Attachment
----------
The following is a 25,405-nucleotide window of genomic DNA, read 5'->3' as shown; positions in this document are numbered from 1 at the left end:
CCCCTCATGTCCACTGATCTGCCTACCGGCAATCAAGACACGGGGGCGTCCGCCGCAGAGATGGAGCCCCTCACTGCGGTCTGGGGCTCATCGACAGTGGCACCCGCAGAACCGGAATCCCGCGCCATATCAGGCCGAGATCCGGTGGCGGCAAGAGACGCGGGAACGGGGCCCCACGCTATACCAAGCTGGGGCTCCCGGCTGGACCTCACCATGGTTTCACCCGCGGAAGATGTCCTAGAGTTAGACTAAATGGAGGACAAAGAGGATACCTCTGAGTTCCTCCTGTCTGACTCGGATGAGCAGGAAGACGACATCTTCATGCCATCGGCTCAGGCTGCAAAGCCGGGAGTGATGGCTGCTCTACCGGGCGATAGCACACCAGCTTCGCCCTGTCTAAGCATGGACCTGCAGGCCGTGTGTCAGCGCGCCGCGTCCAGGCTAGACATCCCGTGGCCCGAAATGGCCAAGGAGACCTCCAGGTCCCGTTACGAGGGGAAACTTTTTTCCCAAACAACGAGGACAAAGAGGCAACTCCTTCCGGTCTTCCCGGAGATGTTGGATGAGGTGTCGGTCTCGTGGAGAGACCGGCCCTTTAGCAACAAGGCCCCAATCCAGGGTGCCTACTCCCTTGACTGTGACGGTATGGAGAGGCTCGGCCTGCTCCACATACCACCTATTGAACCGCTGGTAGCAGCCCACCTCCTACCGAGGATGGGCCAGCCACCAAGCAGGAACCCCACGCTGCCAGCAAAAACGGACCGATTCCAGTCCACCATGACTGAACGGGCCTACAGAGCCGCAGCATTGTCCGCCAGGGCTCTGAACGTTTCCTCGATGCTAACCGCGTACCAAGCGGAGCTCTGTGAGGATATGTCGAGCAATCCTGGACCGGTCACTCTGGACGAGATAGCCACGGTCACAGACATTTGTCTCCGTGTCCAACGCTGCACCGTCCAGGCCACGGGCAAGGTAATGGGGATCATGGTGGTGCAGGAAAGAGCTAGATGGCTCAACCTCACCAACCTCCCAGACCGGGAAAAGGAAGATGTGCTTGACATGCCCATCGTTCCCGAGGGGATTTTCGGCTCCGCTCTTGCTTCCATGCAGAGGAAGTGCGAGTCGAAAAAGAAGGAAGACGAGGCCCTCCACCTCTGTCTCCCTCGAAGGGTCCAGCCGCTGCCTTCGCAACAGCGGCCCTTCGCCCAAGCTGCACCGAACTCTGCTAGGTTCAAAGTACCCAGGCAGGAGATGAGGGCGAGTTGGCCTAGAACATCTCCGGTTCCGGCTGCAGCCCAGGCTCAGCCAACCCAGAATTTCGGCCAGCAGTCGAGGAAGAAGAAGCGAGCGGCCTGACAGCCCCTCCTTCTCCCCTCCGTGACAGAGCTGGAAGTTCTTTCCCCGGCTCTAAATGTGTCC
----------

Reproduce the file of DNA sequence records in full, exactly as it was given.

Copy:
The following is a 25,405-nucleotide window of genomic DNA, read 5'->3' as shown; positions in this document are numbered from 1 at the left end:
CCCCTCATGTCCACTGATCTGCCTACCGGCAATCAAGACACGGGGGCGTCCGCCGCAGAGATGGAGCCCCTCACTGCGGTCTGGGGCTCATCGACAGTGGCACCCGCAGAACCGGAATCCCGCGCCATATCAGGCCGAGATCCGGTGGCGGCAAGAGACGCGGGAACGGGGCCCCACGCTATACCAAGCTGGGGCTCCCGGCTGGACCTCACCATGGTTTCACCCGCGGAAGATGTCCTAGAGTTAGACTAAATGGAGGACAAAGAGGATACCTCTGAGTTCCTCCTGTCTGACTCGGATGAGCAGGAAGACGACATCTTCATGCCATCGGCTCAGGCTGCAAAGCCGGGAGTGATGGCTGCTCTACCGGGCGATAGCACACCAGCTTCGCCCTGTCTAAGCATGGACCTGCAGGCCGTGTGTCAGCGCGCCGCGTCCAGGCTAGACATCCCGTGGCCCGAAATGGCCAAGGAGACCTCCAGGTCCCGTTACGAGGGGAAACTTTTTTCCCAAACAACGAGGACAAAGAGGCAACTCCTTCCGGTCTTCCCGGAGATGTTGGATGAGGTGTCGGTCTCGTGGAGAGACCGGCCCTTTAGCAACAAGGCCCCAATCCAGGGTGCCTACTCCCTTGACTGTGACGGTATGGAGAGGCTCGGCCTGCTCCACATACCACCTATTGAACCGCTGGTAGCAGCCCACCTCCTACCGAGGATGGGCCAGCCACCAAGCAGGAACCCCACGCTGCCAGCAAAAACGGACCGATTCCAGTCCACCATGACTGAACGGGCCTACAGAGCCGCAGCATTGTCCGCCAGGGCTCTGAACGTTTCCTCGATGCTAACCGCGTACCAAGCGGAGCTCTGTGAGGATATGTCGAGCAATCCTGGACCGGTCACTCTGGACGAGATAGCCACGGTCACAGACATTTGTCTCCGTGTCCAACGCTGCACCGTCCAGGCCACGGGCAAGGTAATGGGGATCATGGTGGTGCAGGAAAGAGCTAGATGGCTCAACCTCACCAACCTCCCAGACCGGGAAAAGGAAGATGTGCTTGACATGCCCATCGTTCCCGAGGGGATTTTCGGCTCCGCTCTTGCTTCCATGCAGAGGAAGTGCGAGTCGAAAAAGAAGGAAGACGAGGCCCTCCACCTCTGTCTCCCTCGAAGGGTCCAGCCGCTGCCTTCGCAACAGCGGCCCTTCGCCCAAGCTGCACCGAACTCTGCTAGGTTCAAAGTACCCAGGCAGGAGATGAGGGCGAGTTGGCCTAGAACATCTCCGGTTCCGGCTGCAGCCCAGGCTCAGCCAACCCAGAATTTCGGCCAGCAGTCGAGGAAGAAGAAGCGAGCGGCCTGACAGCCCCTCCTTCTCCCCTCCGTGACAGAGCTGGAAGTTCTTTCCCCGGCTCTAAATGTGTCC